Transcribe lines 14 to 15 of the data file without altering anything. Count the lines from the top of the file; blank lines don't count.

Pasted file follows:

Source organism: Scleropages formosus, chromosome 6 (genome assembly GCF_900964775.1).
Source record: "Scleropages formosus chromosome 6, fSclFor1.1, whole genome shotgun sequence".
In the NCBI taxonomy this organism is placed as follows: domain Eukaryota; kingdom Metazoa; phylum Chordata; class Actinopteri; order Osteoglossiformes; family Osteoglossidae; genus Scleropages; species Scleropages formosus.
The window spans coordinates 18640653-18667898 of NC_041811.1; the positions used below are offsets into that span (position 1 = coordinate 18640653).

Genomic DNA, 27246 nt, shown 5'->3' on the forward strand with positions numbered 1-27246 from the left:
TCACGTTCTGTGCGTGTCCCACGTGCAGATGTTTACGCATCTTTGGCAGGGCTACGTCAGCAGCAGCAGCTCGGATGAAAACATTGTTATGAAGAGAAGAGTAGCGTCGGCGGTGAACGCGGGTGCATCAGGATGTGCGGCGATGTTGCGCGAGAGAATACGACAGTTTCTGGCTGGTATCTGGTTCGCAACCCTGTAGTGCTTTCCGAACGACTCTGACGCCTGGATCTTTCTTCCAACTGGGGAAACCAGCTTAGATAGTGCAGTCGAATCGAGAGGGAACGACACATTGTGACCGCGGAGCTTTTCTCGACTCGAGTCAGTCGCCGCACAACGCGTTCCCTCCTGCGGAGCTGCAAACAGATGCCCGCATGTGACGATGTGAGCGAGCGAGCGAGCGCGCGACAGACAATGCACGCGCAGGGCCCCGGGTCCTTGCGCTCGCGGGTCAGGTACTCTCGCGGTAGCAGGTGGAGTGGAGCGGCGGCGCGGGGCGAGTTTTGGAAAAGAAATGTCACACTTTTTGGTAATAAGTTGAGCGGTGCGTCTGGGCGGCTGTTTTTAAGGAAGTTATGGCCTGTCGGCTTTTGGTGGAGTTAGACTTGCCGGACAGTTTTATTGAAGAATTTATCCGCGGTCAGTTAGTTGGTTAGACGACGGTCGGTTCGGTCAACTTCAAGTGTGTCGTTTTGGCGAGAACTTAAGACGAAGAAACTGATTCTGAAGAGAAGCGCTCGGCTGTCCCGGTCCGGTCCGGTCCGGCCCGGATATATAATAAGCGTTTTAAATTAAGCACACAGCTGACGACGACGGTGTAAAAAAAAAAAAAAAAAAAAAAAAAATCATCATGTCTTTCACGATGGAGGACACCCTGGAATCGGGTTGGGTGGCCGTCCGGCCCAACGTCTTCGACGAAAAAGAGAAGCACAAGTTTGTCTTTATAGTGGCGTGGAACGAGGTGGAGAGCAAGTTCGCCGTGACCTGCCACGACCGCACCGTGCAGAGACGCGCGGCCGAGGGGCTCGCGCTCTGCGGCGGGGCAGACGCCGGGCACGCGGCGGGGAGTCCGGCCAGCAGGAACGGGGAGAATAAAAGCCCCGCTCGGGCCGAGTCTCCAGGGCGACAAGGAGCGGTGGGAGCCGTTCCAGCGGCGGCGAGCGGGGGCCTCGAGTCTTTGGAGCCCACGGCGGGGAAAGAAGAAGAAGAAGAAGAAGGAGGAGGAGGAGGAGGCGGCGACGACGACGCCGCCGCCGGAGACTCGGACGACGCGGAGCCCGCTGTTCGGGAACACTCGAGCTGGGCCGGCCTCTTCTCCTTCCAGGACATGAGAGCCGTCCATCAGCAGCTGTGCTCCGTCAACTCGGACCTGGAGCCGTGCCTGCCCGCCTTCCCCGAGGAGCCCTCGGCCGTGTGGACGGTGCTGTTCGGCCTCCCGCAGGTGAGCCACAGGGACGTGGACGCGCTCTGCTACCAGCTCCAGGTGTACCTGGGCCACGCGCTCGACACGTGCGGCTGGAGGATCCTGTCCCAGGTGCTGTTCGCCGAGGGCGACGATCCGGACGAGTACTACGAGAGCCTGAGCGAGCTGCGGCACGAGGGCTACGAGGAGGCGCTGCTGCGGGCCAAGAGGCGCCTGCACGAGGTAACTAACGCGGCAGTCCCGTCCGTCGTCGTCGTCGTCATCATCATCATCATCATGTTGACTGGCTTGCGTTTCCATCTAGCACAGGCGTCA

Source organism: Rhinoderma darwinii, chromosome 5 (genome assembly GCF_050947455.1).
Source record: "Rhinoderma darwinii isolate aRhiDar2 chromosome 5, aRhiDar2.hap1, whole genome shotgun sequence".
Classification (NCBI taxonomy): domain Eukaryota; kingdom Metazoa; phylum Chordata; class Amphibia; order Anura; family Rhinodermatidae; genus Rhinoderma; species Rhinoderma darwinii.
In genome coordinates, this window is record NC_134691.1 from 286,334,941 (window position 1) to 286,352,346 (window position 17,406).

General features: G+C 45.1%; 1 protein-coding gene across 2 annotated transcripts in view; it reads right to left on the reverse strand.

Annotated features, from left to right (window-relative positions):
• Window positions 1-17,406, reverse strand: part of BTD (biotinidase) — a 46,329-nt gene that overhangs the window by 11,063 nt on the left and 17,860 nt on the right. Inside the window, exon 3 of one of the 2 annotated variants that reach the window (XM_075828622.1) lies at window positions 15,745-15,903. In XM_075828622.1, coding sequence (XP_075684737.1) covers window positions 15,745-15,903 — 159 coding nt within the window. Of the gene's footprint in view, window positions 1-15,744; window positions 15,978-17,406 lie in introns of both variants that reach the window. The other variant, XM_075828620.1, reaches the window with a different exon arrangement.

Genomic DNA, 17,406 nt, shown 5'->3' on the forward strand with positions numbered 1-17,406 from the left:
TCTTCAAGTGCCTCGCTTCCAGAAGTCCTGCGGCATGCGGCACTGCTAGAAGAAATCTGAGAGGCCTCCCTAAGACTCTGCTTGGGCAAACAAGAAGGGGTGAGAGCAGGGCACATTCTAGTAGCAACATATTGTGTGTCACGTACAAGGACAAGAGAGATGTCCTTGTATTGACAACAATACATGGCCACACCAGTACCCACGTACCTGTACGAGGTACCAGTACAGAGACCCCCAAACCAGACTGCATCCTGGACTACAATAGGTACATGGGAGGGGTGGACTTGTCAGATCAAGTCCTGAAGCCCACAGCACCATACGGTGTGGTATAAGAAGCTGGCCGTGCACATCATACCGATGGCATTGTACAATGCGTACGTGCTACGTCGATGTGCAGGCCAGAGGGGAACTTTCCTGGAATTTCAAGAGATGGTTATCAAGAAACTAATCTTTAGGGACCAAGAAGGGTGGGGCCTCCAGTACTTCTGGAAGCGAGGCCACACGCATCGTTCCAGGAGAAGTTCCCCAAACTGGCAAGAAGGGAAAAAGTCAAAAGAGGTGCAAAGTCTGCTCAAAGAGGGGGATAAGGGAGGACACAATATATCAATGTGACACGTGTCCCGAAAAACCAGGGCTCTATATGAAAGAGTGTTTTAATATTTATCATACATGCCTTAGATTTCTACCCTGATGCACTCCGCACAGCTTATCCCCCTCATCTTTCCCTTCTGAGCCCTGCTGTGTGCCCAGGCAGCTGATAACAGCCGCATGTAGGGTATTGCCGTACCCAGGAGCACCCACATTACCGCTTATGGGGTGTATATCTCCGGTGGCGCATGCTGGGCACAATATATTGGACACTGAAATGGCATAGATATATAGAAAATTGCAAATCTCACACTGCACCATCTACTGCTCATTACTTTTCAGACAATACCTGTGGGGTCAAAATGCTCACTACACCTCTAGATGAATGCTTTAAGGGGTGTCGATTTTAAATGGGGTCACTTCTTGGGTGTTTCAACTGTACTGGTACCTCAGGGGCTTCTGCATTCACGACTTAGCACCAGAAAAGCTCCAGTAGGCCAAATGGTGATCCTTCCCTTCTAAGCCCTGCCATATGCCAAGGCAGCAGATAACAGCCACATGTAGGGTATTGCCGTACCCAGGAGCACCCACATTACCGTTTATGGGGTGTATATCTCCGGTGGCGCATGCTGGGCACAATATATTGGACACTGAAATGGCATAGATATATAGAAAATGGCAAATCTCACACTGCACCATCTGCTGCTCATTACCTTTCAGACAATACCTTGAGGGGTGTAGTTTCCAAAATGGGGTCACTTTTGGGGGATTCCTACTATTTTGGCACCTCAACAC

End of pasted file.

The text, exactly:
Genomic DNA, 17,406 nt, shown 5'->3' on the forward strand with positions numbered 1-17,406 from the left:
TCTTCAAGTGCCTCGCTTCCAGAAGTCCTGCGGCATGCGGCACTGCTAGAAGAAATCTGAGAGGCCTCCCTAAGACTCTGCTTGGGCAAACAAGAAGGGGTGAGAGCAGGGCACATTCTAGTAGCAACATATTGTGTGTCACGTACAAGGACAAGAGAGATGTCCTTGTATTGACAACAATACATGGCCACACCAGTACCCACGTACCTGTACGAGGTACCAGTACAGAGACCCCCAAACCAGACTGCATCCTGGACTACAATAGGTACATGGGAGGGGTGGACTTGTCAGATCAAGTCCTGAAGCCCACAGCACCATACGGTGTGGTATAAGAAGCTGGCCGTGCACATCATACCGATGGCATTGTACAATGCGTACGTGCTACGTCGATGTGCAGGCCAGAGGGGAACTTTCCTGGAATTTCAAGAGATGGTTATCAAGAAACTAATCTTTAGGGACCAAGAAGGGTGGGGCCTCCAGTACTTCTGGAAGCGAGGCCACACGCATCGTTCCAGGAGAAGTTCCCCAAACTGGCAAGAAGGGAAAAAGTCAAAAGAGGTGCAAAGTCTGCTCAAAGAGGGGGATAAGGGAGGACACAATATATCAATGTGACACGTGTCCCGAAAAACCAGGGCTCTATATGAAAGAGTGTTTTAATATTTATCATACATGCCTTAGATTTCTACCCTGATGCACTCCGCACAGCTTATCCCCCTCATCTTTCCCTTCTGAGCCCTGCTGTGTGCCCAGGCAGCTGATAACAGCCGCATGTAGGGTATTGCCGTACCCAGGAGCACCCACATTACCGCTTATGGGGTGTATATCTCCGGTGGCGCATGCTGGGCACAATATATTGGACACTGAAATGGCATAGATATATAGAAAATTGCAAATCTCACACTGCACCATCTACTGCTCATTACTTTTCAGACAATACCTGTGGGGTCAAAATGCTCACTACACCTCTAGATGAATGCTTTAAGGGGTGTCGATTTTAAATGGGGTCACTTCTTGGGTGTTTCAACTGTACTGGTACCTCAGGGGCTTCTGCATTCACGACTTAGCACCAGAAAAGCTCCAGTAGGCCAAATGGTGATCCTTCCCTTCTAAGCCCTGCCATATGCCAAGGCAGCAGATAACAGCCACATGTAGGGTATTGCCGTACCCAGGAGCACCCACATTACCGTTTATGGGGTGTATATCTCCGGTGGCGCATGCTGGGCACAATATATTGGACACTGAAATGGCATAGATATATAGAAAATGGCAAATCTCACACTGCACCATCTGCTGCTCATTACCTTTCAGACAATACCTTGAGGGGTGTAGTTTCCAAAATGGGGTCACTTTTGGGGGATTCCTACTATTTTGGCACCTCAACAC